Planned or not, these death squads promptly spiraled out of control to become the leading cause of death in Iraq. Intentional or not, the scores of tortured, mutilated bodies which turn up on the streets of Baghdad each day are generated by the death squads whose impetus was John Negroponte. And it is this U.S.-backed sectarian violence which largely led to the hell-disaster that Iraq is today.

Of course, Jamail didn’t know of FRAGO 242, but the implication of his article have been borne out with a vengeance, as the U.S. appears to have organized and unleashed torture and death squads in Iraq, much as they did in Latin America over the decades, in Chile, Paraguay, Brazil, El Salvador, Guatemala, Argentina, etc.

As for Steele, his presence in Iraq told ominously of the real U.S. mission there. As a 1988 article in The Nation explained, “as head of the U.S. Military Group at El Salvador’s Ilopango Air Base, [Steele] was a critical operative in the contra resupply outfit run by Oliver North and Richard Secord. Steele made sure the Enterprise’s planes could come and go from Ilopango.” According to a 2005 New York Times Magazine piece by Maass, Steele was close to Iraqi General Adnan Thabit, leader of the Special Police Commandos. One of the latter’s projects was a TV show broadcast over the U.S.-financed Al Iraqiya television station — “Terrorism in the Grip of Justice” — which broadcast insurgents’ confessions, which appear to have been largely induced by torture.

The very first thing anyone who considers themselves progressive in this country must do is hold the current administration responsible for what is happening right now, end the FRAGO 242 policy, and begin the immediate withdrawal of all U.S. forces from Iraq and Afghanistan. The “don’t look back” policy of Obama must be renounced, and a movement for accountability and social justice began in this country. Otherwise, the torturers are waiting to take over. They already have control of much of the military.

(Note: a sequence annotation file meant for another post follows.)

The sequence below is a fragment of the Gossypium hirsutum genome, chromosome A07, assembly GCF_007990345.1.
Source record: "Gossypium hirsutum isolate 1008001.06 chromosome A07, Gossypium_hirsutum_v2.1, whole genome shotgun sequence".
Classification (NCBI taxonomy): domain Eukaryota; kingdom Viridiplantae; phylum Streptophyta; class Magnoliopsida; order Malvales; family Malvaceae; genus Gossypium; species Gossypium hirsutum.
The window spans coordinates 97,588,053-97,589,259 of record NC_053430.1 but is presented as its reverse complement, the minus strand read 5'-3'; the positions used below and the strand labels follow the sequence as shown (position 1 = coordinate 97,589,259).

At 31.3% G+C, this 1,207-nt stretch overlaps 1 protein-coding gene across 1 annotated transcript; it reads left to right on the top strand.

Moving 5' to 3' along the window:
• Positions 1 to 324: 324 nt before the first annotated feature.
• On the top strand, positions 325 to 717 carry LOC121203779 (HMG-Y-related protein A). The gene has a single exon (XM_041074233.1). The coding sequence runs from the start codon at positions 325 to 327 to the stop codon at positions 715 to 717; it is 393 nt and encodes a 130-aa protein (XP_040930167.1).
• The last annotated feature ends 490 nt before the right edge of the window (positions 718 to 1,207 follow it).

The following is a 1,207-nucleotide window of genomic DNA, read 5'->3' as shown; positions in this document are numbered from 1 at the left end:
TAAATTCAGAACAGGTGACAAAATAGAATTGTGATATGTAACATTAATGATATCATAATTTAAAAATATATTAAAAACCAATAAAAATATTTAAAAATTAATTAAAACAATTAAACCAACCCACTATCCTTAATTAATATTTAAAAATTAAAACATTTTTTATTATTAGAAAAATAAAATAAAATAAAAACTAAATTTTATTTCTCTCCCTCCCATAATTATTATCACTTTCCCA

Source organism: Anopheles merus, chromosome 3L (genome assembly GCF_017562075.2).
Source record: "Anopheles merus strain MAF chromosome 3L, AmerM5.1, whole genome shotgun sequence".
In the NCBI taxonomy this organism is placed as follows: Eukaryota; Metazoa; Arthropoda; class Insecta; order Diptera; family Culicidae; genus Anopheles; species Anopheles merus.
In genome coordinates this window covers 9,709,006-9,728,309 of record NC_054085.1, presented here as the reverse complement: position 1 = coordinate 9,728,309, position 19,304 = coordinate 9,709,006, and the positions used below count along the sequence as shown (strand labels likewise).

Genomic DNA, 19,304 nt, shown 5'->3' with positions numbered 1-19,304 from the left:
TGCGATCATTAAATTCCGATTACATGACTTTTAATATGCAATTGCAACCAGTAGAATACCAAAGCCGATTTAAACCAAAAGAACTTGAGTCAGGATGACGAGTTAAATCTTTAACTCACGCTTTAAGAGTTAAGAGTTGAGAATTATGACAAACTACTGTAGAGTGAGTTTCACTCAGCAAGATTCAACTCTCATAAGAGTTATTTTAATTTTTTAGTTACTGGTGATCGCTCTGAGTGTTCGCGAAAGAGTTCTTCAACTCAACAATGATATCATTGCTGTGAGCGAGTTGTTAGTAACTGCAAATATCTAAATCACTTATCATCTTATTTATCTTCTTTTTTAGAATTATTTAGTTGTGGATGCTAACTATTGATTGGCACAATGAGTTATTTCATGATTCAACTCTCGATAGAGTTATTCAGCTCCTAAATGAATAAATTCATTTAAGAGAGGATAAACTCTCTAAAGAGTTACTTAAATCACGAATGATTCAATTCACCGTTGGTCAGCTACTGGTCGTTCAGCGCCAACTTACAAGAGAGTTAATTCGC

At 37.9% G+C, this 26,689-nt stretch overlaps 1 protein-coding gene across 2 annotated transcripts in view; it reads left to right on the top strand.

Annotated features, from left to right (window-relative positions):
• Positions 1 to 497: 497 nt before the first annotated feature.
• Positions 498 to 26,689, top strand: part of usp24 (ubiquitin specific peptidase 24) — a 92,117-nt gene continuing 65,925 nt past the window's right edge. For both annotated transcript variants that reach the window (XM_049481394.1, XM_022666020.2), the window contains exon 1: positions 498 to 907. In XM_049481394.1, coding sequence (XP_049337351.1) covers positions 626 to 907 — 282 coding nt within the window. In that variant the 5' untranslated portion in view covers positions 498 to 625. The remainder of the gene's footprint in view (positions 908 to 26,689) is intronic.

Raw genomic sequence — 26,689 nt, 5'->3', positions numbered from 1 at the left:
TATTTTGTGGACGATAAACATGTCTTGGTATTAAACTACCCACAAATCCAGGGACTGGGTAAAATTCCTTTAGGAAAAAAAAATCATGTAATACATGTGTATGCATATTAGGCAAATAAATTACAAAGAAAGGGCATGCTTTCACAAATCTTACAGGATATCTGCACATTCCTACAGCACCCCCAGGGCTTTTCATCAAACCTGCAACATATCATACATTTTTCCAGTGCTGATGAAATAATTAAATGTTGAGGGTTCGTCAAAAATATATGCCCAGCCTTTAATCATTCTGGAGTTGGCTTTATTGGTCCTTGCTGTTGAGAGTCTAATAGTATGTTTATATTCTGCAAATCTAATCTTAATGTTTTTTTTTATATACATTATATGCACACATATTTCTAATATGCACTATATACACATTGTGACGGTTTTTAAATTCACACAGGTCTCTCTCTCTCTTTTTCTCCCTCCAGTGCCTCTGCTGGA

Time is short.

My thanks to the brave folks at Wikileaks. With some luck, there will be enough time, but not unless we give up illusions in washed-up U.S. politicians who have no intent on changing the course of Empire, an empire built on terror, murder, and torture.

Congress OK’ed Naji Deportation, Ex-Gitmo Prisoner Charges Drugging, Torture, Coercion to Spy

3:59 pm in Uncategorized by Jeff Kaye

The odyssey of Abdul Aziz Naji has taken many terrible twists and turns since he was seized in Pakistan in May 2002, tortured at Bagram, then sent to Guantanamo, where he was formally cleared of any charges in a review of prisoner status last year. He was forcibly repatriated to Algeria on July 20, despite his fears of being harmed by Islamic forces or the government upon his return. Such forcible repatriation of a prisoner or detainee who fears persecution or worse is a violation of international law. This principle of non-refoulement, or non-return is specifically forbidden in the UN Convention Against Torture and Convention Relating to the Status of Refugees.

The Obama administration was cleared to effect the deportation against the prisoner’s will by no less than the Supreme Court, who rejected a lower court order blocking the action. What hasn’t been reported thus far is the role of Congress, who was mandated to have advance notice of the transfer.

According to the 2010 Homeland Security Appropriations, Interior Appropriations, Consolidated Appropriations, and Defense Appropriations Acts, all of which contain similar language on the subject, no funds are to be appropriated for the transfer of a Guantanamo prisoner to another state unless 15 days prior to release the President submit to Congress, "in classified form," a statement regarding any risks to national security or U.S. citizens, the name of the prisoner and country of release, and "the terms of any agreement with the country or freely associated state that has agreed to accept the detainee." (See PDF link.)